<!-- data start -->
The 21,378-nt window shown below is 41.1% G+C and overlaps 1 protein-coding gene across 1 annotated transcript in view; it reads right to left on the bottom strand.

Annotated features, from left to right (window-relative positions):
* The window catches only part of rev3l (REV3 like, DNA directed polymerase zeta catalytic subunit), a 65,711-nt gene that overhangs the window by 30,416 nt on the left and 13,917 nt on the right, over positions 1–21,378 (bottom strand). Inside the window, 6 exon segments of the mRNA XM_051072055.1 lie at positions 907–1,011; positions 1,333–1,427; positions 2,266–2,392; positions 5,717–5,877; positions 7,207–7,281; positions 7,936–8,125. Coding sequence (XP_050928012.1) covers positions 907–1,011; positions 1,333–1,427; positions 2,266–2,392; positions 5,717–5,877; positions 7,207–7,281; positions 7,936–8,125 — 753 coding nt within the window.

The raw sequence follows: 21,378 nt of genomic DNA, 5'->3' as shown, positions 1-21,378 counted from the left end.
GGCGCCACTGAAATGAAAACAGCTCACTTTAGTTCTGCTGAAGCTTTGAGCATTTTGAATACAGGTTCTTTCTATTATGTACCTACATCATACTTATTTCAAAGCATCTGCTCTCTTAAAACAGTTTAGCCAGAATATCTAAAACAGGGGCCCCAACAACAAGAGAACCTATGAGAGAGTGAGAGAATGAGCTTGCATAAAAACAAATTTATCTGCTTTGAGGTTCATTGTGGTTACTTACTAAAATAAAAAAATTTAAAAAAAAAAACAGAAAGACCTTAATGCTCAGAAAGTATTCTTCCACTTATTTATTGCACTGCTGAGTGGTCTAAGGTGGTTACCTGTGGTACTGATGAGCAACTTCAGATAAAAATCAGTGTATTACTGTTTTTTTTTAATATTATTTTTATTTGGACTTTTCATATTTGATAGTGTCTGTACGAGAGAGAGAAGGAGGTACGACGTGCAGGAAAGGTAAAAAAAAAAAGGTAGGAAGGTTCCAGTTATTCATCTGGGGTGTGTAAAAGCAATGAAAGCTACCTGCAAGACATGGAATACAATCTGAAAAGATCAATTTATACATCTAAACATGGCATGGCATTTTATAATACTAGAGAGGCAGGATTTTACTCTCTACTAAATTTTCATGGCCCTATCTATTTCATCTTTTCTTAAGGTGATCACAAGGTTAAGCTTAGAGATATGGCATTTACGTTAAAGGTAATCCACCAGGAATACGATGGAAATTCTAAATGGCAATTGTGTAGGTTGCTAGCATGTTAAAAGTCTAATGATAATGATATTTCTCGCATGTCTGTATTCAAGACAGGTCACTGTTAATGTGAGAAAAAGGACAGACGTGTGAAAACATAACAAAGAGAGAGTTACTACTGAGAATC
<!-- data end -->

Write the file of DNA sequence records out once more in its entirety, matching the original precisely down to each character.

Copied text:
The 21,378-nt window shown below is 41.1% G+C and overlaps 1 protein-coding gene across 1 annotated transcript in view; it reads right to left on the bottom strand.

Annotated features, from left to right (window-relative positions):
* The window catches only part of rev3l (REV3 like, DNA directed polymerase zeta catalytic subunit), a 65,711-nt gene that overhangs the window by 30,416 nt on the left and 13,917 nt on the right, over positions 1–21,378 (bottom strand). Inside the window, 6 exon segments of the mRNA XM_051072055.1 lie at positions 907–1,011; positions 1,333–1,427; positions 2,266–2,392; positions 5,717–5,877; positions 7,207–7,281; positions 7,936–8,125. Coding sequence (XP_050928012.1) covers positions 907–1,011; positions 1,333–1,427; positions 2,266–2,392; positions 5,717–5,877; positions 7,207–7,281; positions 7,936–8,125 — 753 coding nt within the window.

The raw sequence follows: 21,378 nt of genomic DNA, 5'->3' as shown, positions 1-21,378 counted from the left end.
GGCGCCACTGAAATGAAAACAGCTCACTTTAGTTCTGCTGAAGCTTTGAGCATTTTGAATACAGGTTCTTTCTATTATGTACCTACATCATACTTATTTCAAAGCATCTGCTCTCTTAAAACAGTTTAGCCAGAATATCTAAAACAGGGGCCCCAACAACAAGAGAACCTATGAGAGAGTGAGAGAATGAGCTTGCATAAAAACAAATTTATCTGCTTTGAGGTTCATTGTGGTTACTTACTAAAATAAAAAAATTTAAAAAAAAAAACAGAAAGACCTTAATGCTCAGAAAGTATTCTTCCACTTATTTATTGCACTGCTGAGTGGTCTAAGGTGGTTACCTGTGGTACTGATGAGCAACTTCAGATAAAAATCAGTGTATTACTGTTTTTTTTTAATATTATTTTTATTTGGACTTTTCATATTTGATAGTGTCTGTACGAGAGAGAGAAGGAGGTACGACGTGCAGGAAAGGTAAAAAAAAAAAGGTAGGAAGGTTCCAGTTATTCATCTGGGGTGTGTAAAAGCAATGAAAGCTACCTGCAAGACATGGAATACAATCTGAAAAGATCAATTTATACATCTAAACATGGCATGGCATTTTATAATACTAGAGAGGCAGGATTTTACTCTCTACTAAATTTTCATGGCCCTATCTATTTCATCTTTTCTTAAGGTGATCACAAGGTTAAGCTTAGAGATATGGCATTTACGTTAAAGGTAATCCACCAGGAATACGATGGAAATTCTAAATGGCAATTGTGTAGGTTGCTAGCATGTTAAAAGTCTAATGATAATGATATTTCTCGCATGTCTGTATTCAAGACAGGTCACTGTTAATGTGAGAAAAAGGACAGACGTGTGAAAACATAACAAAGAGAGAGTTACTACTGAGAATC